Andy, Truman would have loved ‘WARHOLCAPOTE’
CAMBRIDGE – Andy Warhol and Truman Capote would likely have approved of the creativity in what the American Repertory Theater is calling the new production based on their relationship.
“WarholCapote,” subtitled “a non-fiction invention,” was fashioned by Rob Roth from many hours of taped conversations between the two late cultural icons, and it is original, insightful, funny and very, very entertaining.
Two-time Tony winner Stephen Spinella’s Warhol and Dan Butler’s Capote are both well-wrought performances, Butler’s made even more impressive by the fact he first stepped into the role just a few days before the first preview after Leslie Jordan dropped out.
Warhol had always thought that the 80 hours of taped conversations that he made with Capote in the decade before Capote’s death at 59 in 1985 would end up on stage in some form or fashion, in a play or perhaps a series of plays.
While Spinella nails Warhol, Butler has the tougher road to hoe as Capote. Warhol’s face was familiar, but he wasn’t the television presence that Capote was, and Butler’s work is being matched against both those late-night appearances and the film work of Robert Morse and the late Philip Seymour Hoffman.
Warhol and Capote was a very strange relationship that was even stranger in its origins in the early 1950s, when Warhol was an obsessed, quasi- stalker of Capote, writing him daily letters and camping out outside his apartment until Capote’s mother took pity on him and invited him in.
The man Capote branded at first a “loser” became one of his closest friends.
Spinella’s Warhol is quick to praise others’ efforts — “That’s so great” – but he is plagued by self-doubt. He claims not to know what art is, and often ruminates that he should have stuck with the Campbell Soup cans.
There are several glimpses of the lonely little boy Truman was when he was keeping company with Snookie in his beautiful “A Christmas Memory” and the oft-lonely evenings when friends weren’t hanging on his every word.
It is poignant as we watch him describe his rehab time at the Hazelton Clinic, claiming “they didn’t want me to leave.”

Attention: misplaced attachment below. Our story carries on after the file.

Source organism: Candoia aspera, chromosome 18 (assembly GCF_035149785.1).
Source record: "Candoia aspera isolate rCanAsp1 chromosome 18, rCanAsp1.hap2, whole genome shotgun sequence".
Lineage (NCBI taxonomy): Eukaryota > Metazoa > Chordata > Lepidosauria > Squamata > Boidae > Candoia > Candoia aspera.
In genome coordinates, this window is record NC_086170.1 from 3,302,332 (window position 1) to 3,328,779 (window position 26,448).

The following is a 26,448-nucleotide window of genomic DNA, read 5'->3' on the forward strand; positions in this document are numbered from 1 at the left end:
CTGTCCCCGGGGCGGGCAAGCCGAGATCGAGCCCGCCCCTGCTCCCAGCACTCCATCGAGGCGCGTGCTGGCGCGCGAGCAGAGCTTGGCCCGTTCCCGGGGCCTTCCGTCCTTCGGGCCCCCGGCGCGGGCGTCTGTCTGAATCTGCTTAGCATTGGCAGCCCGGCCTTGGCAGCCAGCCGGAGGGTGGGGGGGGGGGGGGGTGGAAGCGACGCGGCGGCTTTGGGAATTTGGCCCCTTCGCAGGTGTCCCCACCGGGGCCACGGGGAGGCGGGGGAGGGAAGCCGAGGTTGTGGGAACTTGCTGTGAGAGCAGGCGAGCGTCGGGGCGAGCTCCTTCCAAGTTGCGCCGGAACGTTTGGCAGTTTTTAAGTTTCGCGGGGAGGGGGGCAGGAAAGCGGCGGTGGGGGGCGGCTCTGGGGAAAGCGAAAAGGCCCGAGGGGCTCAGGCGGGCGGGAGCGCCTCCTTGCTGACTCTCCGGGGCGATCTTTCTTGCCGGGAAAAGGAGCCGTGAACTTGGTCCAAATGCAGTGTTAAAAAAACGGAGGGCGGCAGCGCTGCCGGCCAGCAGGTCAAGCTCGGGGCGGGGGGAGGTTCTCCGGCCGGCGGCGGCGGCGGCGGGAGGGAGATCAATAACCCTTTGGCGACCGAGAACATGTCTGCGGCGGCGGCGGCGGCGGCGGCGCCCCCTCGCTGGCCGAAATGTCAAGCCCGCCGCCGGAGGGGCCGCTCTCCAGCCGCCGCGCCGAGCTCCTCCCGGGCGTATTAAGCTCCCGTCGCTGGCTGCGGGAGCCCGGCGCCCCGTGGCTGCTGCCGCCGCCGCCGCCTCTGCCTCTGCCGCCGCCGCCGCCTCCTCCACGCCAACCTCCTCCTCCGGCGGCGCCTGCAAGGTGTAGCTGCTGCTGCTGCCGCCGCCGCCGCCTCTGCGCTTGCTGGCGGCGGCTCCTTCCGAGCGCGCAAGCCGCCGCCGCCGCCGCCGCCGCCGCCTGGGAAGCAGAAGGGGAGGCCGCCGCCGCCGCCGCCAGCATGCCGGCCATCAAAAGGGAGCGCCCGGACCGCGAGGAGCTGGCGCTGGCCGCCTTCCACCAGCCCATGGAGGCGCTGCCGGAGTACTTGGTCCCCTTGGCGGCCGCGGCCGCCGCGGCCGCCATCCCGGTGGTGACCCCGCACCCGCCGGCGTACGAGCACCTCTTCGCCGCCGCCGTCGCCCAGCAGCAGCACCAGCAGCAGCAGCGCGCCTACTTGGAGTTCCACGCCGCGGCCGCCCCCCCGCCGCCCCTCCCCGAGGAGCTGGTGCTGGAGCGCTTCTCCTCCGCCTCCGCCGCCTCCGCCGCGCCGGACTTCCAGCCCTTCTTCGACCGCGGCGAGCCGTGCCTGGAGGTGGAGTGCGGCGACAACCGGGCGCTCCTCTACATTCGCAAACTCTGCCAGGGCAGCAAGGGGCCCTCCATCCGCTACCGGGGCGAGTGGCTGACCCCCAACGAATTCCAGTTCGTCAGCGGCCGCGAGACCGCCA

Dealing with his demons was never easy. “It’s difficult to be intelligent and go to AA.”
In one of several asides to the audience. Warhol actively doubts the veracity of much of what Truman says, but the roll call of verified Capote friends/acquaintances includes such icons as Jacqueline Kennedy, “Mockingbird” author Harper Lee and playwright Tennessee Williams. Butler as Capote speaking in Williams’ voice is great fun.
Warhol often serves as a sounding board and receptacle for Capote’s dishing and verbal daggers aimed at both friend and foe, and Capote can be cruel, going on in great detail about a friend who has “Those big, fat arms.”
Spinella never wavers from the “everything is wonderful” aspect of Warhol’s manner of speaking, which raises hackles, especially when Warhol is praising a person Truman despises.
Through the conversations we get a peek at the effect our celebrity culture had on Warhol, the man who predicted in 1968 that ““In the future, everyone will be world–famous for 15 minutes,” and Capote, who claimed to abhor the spotlight even as he was doing everything in his power to keep it on himself.
At times, “WarholCapote” ventures far afield, with a rather vivid examination of the duo’s sex lives,or perhaps make that life, since Warhol was the first to admit his was nonexistent, which Capote found very concerning. Capote does contribute a scandalously funny story involving himself and Humphrey Bogart.
Roth spent many years trying to wrest the transcripts from the Warhol estate and more years mining them for the nuggets of gold therein. Director Michael Mayer injects enough movement to keep the piece from becoming a stagey two-hander, but there’s little chance of things stalling out given what Roth has gathered up for Butler and Spinella to deliver.
Stanley A. Meyer’s set features a number of curved strips that seem to create a web, and which lighting designer Kevin Adams puts to good use, while Darrel Maloney’s period-perfect projections in the background pay tribute to the spirit of Warhol’s artistry and the time and place.
Warhol and Capote might both have enjoyed this production, Warhol for its visual delights and Capote for seeing himself being appreciated by yet another audience, and revisiting highlights of himself as the brilliantly talented but troubled writer and raconteur he was.
The American Repertory Theater production of “WarholCapote, a non-fiction invention.”Adapted by Rob Roth from the words of Truman Capote and Andy Warhol. Directed by Michael Mayer. Scenic design by Stanley A, Meyer. Costume design by Clint Ramos. Lighting design by Kevin Adams. Sound design by Jon Gromada. Projection design by Darrel Maloney. Hair and wig design by Charles La Pointe. Make-up design by Cookie Jordan. Dialect coaching by Erika Bailey. At the Loeb Drama Center, Brattle Street, Cambridge, through October 13.